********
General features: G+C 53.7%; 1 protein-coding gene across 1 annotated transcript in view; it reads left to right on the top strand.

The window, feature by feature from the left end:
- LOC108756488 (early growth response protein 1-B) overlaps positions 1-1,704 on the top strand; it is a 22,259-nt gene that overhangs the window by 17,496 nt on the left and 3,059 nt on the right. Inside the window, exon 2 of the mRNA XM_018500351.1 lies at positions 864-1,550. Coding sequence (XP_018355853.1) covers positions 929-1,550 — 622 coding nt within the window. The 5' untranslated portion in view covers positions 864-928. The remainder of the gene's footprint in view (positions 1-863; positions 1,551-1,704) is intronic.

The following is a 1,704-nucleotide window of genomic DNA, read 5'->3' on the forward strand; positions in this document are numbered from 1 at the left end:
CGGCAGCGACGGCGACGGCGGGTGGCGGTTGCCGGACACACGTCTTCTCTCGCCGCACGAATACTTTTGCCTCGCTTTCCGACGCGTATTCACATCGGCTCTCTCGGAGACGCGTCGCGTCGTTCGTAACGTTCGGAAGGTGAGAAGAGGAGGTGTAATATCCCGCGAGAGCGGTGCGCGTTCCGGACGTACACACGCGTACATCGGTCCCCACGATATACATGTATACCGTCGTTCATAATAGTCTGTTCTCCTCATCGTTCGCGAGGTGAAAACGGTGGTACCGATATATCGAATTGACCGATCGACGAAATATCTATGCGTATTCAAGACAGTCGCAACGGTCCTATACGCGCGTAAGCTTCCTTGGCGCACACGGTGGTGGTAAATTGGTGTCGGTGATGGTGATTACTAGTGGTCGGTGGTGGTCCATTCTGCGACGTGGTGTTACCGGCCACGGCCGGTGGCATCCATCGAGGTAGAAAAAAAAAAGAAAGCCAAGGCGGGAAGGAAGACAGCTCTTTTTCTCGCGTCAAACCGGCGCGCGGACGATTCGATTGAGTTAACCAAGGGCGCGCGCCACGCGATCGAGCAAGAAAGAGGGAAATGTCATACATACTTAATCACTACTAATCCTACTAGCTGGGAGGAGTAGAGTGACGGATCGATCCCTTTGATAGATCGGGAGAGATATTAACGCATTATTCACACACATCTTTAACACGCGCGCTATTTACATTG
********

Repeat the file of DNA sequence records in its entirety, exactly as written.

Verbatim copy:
General features: G+C 53.7%; 1 protein-coding gene across 1 annotated transcript in view; it reads left to right on the top strand.

The window, feature by feature from the left end:
- LOC108756488 (early growth response protein 1-B) overlaps positions 1-1,704 on the top strand; it is a 22,259-nt gene that overhangs the window by 17,496 nt on the left and 3,059 nt on the right. Inside the window, exon 2 of the mRNA XM_018500351.1 lies at positions 864-1,550. Coding sequence (XP_018355853.1) covers positions 929-1,550 — 622 coding nt within the window. The 5' untranslated portion in view covers positions 864-928. The remainder of the gene's footprint in view (positions 1-863; positions 1,551-1,704) is intronic.

The following is a 1,704-nucleotide window of genomic DNA, read 5'->3' on the forward strand; positions in this document are numbered from 1 at the left end:
CGGCAGCGACGGCGACGGCGGGTGGCGGTTGCCGGACACACGTCTTCTCTCGCCGCACGAATACTTTTGCCTCGCTTTCCGACGCGTATTCACATCGGCTCTCTCGGAGACGCGTCGCGTCGTTCGTAACGTTCGGAAGGTGAGAAGAGGAGGTGTAATATCCCGCGAGAGCGGTGCGCGTTCCGGACGTACACACGCGTACATCGGTCCCCACGATATACATGTATACCGTCGTTCATAATAGTCTGTTCTCCTCATCGTTCGCGAGGTGAAAACGGTGGTACCGATATATCGAATTGACCGATCGACGAAATATCTATGCGTATTCAAGACAGTCGCAACGGTCCTATACGCGCGTAAGCTTCCTTGGCGCACACGGTGGTGGTAAATTGGTGTCGGTGATGGTGATTACTAGTGGTCGGTGGTGGTCCATTCTGCGACGTGGTGTTACCGGCCACGGCCGGTGGCATCCATCGAGGTAGAAAAAAAAAAGAAAGCCAAGGCGGGAAGGAAGACAGCTCTTTTTCTCGCGTCAAACCGGCGCGCGGACGATTCGATTGAGTTAACCAAGGGCGCGCGCCACGCGATCGAGCAAGAAAGAGGGAAATGTCATACATACTTAATCACTACTAATCCTACTAGCTGGGAGGAGTAGAGTGACGGATCGATCCCTTTGATAGATCGGGAGAGATATTAACGCATTATTCACACACATCTTTAACACGCGCGCTATTTACATTG